In a rare exception to the norm the US actually signed a peace treaty after the Arikara War in 1823. Needless to say they didn’t keep to it.

The Indian Wars took a back seat for a few years while the Mexican American War was fought and much of the area the Spanish had stolen from the original inhabitants, which had then become part of Mexico, were stolen by the US. This was the war which drove General Grant to drink. Rapidly following were the Cayuse War (ethnic cleansing); Apache Wars (imprisonment on reservations); Navajo Wars against the Haida and Tingit: Puget Sound War against the Nisqually, Muckleshoot; Klickitat; the Rogue River wars against the Tututni; a third go at the Seminoles; and against the Nez Perze nation and others.

In the midst of all this the US had time for intervention in the Opium Wars and the Mormon Wars in the Utah Territory and Wyoming.

But it all paled into significance with the American Civil War (or as some Southerner’s still call it, the war of Northern Aggression).

Ostensibly this was won by the North although given the persistence of African American subjugation after the war it was a pyrrhic victory for many.

In one of those strange counter-factual views of history one wonders what would have happened post the War if Mrs Grant and Mrs Lincoln hadn’t loathed each other. If they had both attended, as planned, there would have been a military guard from Grant’s staff outside the box and the assassination might have failed.

Incredible as it might seem, during the Civil War slaughter, there was also time for another war involving Texas and Mexico.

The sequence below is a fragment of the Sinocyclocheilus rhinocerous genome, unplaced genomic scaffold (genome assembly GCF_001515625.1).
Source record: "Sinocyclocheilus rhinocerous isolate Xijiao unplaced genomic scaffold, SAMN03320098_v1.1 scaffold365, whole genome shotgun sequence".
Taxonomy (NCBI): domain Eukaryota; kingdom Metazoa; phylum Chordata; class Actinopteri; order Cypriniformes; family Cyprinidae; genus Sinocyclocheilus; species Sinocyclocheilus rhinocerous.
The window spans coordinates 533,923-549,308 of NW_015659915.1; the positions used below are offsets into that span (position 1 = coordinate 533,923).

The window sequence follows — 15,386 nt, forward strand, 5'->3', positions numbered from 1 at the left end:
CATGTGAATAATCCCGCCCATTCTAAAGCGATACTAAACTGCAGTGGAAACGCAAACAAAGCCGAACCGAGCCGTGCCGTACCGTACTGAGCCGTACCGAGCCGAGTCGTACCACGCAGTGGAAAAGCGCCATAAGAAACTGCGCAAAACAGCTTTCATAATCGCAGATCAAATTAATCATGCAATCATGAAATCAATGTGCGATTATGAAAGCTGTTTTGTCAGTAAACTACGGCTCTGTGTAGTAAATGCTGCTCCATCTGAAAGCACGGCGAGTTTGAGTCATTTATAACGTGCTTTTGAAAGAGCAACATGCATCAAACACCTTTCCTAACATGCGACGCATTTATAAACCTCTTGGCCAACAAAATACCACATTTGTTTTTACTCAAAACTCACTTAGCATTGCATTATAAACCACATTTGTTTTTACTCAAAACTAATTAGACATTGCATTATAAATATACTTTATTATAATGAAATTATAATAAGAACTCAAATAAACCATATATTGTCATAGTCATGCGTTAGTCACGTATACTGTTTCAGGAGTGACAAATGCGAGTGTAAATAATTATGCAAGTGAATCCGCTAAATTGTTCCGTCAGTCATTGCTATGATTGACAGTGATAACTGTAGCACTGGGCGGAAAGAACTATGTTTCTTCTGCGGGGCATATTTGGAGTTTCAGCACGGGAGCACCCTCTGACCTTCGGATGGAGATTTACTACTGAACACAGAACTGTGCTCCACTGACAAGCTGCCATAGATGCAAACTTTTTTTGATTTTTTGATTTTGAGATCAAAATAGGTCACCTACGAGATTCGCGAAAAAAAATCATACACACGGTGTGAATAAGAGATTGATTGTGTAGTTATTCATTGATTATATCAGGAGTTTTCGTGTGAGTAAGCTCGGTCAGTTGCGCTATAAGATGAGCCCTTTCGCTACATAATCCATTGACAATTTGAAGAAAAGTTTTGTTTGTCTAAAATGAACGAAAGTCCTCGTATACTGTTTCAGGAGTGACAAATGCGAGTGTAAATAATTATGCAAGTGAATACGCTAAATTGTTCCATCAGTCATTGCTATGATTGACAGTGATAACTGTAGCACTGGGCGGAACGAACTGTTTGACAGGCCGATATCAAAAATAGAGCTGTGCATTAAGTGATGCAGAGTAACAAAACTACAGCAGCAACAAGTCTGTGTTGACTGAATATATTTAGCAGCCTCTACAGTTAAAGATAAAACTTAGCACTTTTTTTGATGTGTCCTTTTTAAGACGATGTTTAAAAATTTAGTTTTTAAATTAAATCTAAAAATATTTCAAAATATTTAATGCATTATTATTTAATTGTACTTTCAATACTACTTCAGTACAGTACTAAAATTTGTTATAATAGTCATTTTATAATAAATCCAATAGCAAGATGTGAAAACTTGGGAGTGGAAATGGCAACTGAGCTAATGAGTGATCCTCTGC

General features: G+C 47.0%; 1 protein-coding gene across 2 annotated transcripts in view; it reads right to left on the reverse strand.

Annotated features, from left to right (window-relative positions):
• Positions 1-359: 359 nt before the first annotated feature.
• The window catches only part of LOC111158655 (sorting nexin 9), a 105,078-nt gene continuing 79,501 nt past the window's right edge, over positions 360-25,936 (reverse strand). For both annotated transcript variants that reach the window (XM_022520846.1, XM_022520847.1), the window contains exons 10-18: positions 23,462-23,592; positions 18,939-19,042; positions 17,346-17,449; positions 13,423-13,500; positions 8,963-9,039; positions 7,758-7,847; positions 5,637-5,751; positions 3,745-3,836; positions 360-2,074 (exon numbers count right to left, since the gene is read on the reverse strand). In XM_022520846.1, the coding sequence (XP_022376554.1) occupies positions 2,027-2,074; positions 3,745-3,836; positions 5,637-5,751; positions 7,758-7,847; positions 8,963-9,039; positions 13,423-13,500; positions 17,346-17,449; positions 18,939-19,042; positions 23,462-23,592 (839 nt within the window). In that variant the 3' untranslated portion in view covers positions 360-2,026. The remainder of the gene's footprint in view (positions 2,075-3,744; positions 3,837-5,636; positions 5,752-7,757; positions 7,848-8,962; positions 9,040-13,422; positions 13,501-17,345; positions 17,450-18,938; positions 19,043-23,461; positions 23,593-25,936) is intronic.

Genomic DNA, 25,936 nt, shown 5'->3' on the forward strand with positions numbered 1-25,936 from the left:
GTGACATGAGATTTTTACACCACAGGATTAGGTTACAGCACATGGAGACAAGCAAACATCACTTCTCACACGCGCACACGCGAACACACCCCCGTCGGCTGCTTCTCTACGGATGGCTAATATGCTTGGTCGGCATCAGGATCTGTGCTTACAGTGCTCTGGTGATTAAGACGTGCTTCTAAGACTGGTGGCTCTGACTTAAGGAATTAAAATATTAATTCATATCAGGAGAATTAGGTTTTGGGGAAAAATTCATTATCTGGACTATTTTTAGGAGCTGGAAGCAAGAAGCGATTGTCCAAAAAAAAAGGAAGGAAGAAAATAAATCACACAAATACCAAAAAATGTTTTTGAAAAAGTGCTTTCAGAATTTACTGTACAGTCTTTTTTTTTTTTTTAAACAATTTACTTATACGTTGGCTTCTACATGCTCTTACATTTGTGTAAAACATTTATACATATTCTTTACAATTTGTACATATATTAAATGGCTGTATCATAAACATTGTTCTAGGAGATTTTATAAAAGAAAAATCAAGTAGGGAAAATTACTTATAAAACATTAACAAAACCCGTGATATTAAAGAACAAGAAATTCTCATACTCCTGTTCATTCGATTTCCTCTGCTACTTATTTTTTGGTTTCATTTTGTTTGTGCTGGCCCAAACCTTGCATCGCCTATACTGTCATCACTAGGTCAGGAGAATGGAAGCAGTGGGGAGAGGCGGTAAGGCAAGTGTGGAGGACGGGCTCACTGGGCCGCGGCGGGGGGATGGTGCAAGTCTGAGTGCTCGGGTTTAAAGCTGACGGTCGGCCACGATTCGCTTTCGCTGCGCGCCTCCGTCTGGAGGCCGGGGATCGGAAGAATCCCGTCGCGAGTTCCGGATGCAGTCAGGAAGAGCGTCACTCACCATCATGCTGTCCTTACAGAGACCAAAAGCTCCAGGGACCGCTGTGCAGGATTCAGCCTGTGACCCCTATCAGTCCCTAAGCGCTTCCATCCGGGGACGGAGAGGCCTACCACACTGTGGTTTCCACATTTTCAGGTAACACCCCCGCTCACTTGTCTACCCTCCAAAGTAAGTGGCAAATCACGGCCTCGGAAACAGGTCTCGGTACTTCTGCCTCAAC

After the Civil War the US got back in earnest to its most common wars – against First Nations people – this time including wars against the Dakota Sioux, the Cheyenne, Arapaho and Sioux, Paiute, Bannock, Shoshone and the Sioux, Cheyenne and Arapaho again.

These Indian wars extended into the 20th century with the last war in 1923 – to be replaced by other forms of oppression and harm.

Meanwhile in the late 19th century and early 20th century the US started to exercise international muscle much like the invasion and annexation and of a large swathe of Mexico.

Testing the waters for later Asian wars the US undertook expeditions to Korea and Formosa while also supporting the British in a war against Egypt in 1882. Sites for US involvement in the late 19th century included Samoa but the turn of the century was marked most by the Spanish-American War; the Philippine-American War; the action against the Moro rebellion in the Philippines; and sending troops to help put down the Boxer Rebellion.

In their own hemisphere around the same time there was another Mexican Border War; the Cuban ‘Banana Wars’; the occupation of Nicaragua, Vera Cruz, Haiti, and the Dominican Republic.

Then there were the big wars starting with World War One and the failed involvement (along with the British and us) in the Russian Civil War after the Revolution.

Most of the rest of the list is largely well known – WWII, Korea, Vietnam, Afghanistan and Laos. But there were also military actions in Indonesia, Lebanon, Cambodia, Grenada, Libya, Yemen as well as the Panama invasion, the Gulf War, Iraq, the Somali civil war. There are other intervention in countries and regions which most Americans would either have never heard of or couldn’t find on a map.

And many of these include CIA sponsorship of the overthrows of democratic governments and their replacement by military dictatorships which practised systematic murder and torture.

The big question is where next and for what reason? An equally big question is whether once again we will be dragged into the mess.